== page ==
New York’s progressives took a bold leap forward into woke-ville last year with some major “reforms” to the bail system, reforms that essentially eliminated cash bail for all but the worst violent offenders. While bail is not itself supposed to be a punishment, because a charged individual has not yet been convicted, and while reforms were, for the liberty-minded, well warranted, it can obviously be done wrong.

As New York has demonstrated.

The latest, a bank robber who, because he robs with notes and not weapons, is classified “non-violent” and therefore cannot be held after arraignment. So, in practical terms, he can continue to do as he does until he goes to trial for his first arrest. It took federal intervention (since banks have federal insurance, the feds can arrest bank robbers) to halt his spree.

Staten Island District Attorney Michael McMahon cuts to the heart of the matter:

[T]his case makes crystal clear why forbidding judicial discretion is a recipe for disaster.

Legislators’ excessive zeal to institute a change has taken the same form as many other failed governmental reforms, of criminal justice, of education, and elsewhere. We’ve witnessed many examples where mandatory minimums, three-strikes laws, zero-tolerance policies and other legislative mandates have resulted in terribly unjust individual outcomes. And, today, we bear witness to someone who literally cannot be stopped from robbing banks until his trial happens.

Nevertheless, and despite many other examples, NY State Assembly Speaker Carl Heastie has indicated that he has no interest in revisiting these bail reforms. We’ll see how long that lasts in the face of persistent and increasing public alarm, but we shouldn’t be surprised. Politicians love to “do things,” and later brag that they “did something,” as if the act itself is the tale of success. However, as the great man Milton Friedman reminds us,

One of the great mistakes is to judge policies and programs by their intentions rather than their results.

And, one of the great mistakes of policies such as this bail reform lies in the shifting of the balance of power that is at the heart of our tripartite system. Replacing judges’ discretion with politicians’ blanket declarations alters the legislative-executive-judicial separation of powers and duties. In telling a judge “you must not impose bail or hold without bail someone accused of Crime X,” they invite both the head-scratching cases like our bank robber and clever rules-lawyers who will actively engage in activities that the system will be helpless to immediately halt.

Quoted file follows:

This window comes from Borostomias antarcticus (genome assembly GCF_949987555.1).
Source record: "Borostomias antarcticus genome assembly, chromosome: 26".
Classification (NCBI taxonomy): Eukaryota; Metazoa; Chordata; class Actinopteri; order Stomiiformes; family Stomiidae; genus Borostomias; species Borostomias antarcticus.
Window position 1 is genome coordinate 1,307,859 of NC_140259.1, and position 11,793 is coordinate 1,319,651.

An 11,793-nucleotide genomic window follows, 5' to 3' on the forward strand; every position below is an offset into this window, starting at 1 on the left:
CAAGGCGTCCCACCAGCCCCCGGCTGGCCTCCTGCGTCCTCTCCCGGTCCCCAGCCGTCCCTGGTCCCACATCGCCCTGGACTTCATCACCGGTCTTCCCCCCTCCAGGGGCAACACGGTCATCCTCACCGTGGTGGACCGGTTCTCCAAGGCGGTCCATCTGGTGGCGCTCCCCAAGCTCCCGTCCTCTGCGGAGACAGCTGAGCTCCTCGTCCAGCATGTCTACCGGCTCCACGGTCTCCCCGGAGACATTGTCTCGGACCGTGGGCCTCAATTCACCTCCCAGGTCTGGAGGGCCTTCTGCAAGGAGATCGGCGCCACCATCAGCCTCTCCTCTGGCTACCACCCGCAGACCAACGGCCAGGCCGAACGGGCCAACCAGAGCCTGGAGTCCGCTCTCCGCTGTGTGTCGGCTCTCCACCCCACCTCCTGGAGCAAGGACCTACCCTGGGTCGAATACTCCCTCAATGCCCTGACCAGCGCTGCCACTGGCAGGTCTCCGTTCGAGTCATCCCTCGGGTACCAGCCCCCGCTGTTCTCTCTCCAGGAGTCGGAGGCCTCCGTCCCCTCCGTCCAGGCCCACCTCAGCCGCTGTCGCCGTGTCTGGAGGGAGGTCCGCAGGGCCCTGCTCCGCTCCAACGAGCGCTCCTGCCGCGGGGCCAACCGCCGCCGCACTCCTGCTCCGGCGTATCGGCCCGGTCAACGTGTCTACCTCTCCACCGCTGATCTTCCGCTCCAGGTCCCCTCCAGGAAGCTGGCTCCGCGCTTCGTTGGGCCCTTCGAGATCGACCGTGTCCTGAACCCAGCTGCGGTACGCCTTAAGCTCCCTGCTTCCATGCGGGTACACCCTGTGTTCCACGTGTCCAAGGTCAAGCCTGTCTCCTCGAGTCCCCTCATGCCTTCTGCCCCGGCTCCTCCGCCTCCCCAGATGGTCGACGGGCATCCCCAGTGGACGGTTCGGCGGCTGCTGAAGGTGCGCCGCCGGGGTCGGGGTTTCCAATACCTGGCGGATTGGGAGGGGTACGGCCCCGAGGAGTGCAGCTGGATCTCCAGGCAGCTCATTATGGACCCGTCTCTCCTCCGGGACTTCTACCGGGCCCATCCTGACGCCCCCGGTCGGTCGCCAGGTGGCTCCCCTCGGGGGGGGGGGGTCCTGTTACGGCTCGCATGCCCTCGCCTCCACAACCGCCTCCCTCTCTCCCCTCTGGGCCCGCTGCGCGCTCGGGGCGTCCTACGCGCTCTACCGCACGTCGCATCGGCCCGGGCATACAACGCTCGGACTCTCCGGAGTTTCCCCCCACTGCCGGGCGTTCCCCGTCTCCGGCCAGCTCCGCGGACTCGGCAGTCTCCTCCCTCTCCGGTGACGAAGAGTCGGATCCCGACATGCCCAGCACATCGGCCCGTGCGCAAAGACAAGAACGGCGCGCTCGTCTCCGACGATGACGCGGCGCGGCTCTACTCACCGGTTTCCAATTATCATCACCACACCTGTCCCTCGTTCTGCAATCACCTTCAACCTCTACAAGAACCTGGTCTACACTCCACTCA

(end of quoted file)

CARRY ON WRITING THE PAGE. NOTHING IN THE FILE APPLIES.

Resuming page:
The legislators consider their job done when a law is passed, so their “responsibility” becomes a vague and detached one. Meanwhile, judges who want to do the right thing, to act responsibly and use discretion to ensure justice is best meted are handcuffed. Reforms, misconceived and malformed, relegate both justice and responsibility to oblivion.

Why would they do that? Why would they go so far in changing things that easily foreseeable individual problems cannot be addressed?

Because passing broad-brush laws is easy. Dealing with individual “exceptions” to the intent of broad-brush laws is difficult. The latter involves making decisions on a recurring basis. Easy-but-wrong usually trumps hard-but-correct, especially when the former feeds an activist minority that’s favored by a politician’s side of the aisle.

Taking away a judge’s (or teacher’s or administrator’s) ability to use discretion when one thinks that discretion has been misapplied may feel like it’s “doing good,” but it is just another erosion of responsibility. While some welcome having that responsibility taken away: if you are forced to apply a punishment no matter that it’s excessive, or if you are forced to release a criminal no matter that you’re sure he’ll do it again, you can’t be blamed for the bad outcome, we should want people who are willing to make the hard judgment calls in lieu of those who want a gig but not the responsibility that goes with it. While it is the legislature’s responsibility to write the laws that govern society, the only way a society can function is with some degree of discretion in the hands of those in positions of authority. Judgment and justice cannot be pre-programmed.

Peter Venetoklis

About Peter Venetoklis

I am twice-retired, a former rocket engineer and a former small business owner. At the very least, it makes for interesting party conversation. I'm also a life-long libertarian, I engage in an expanse of entertainments, and I squabble for sport.

Nowadays, I spend a good bit of my time arguing politics and editing this website.

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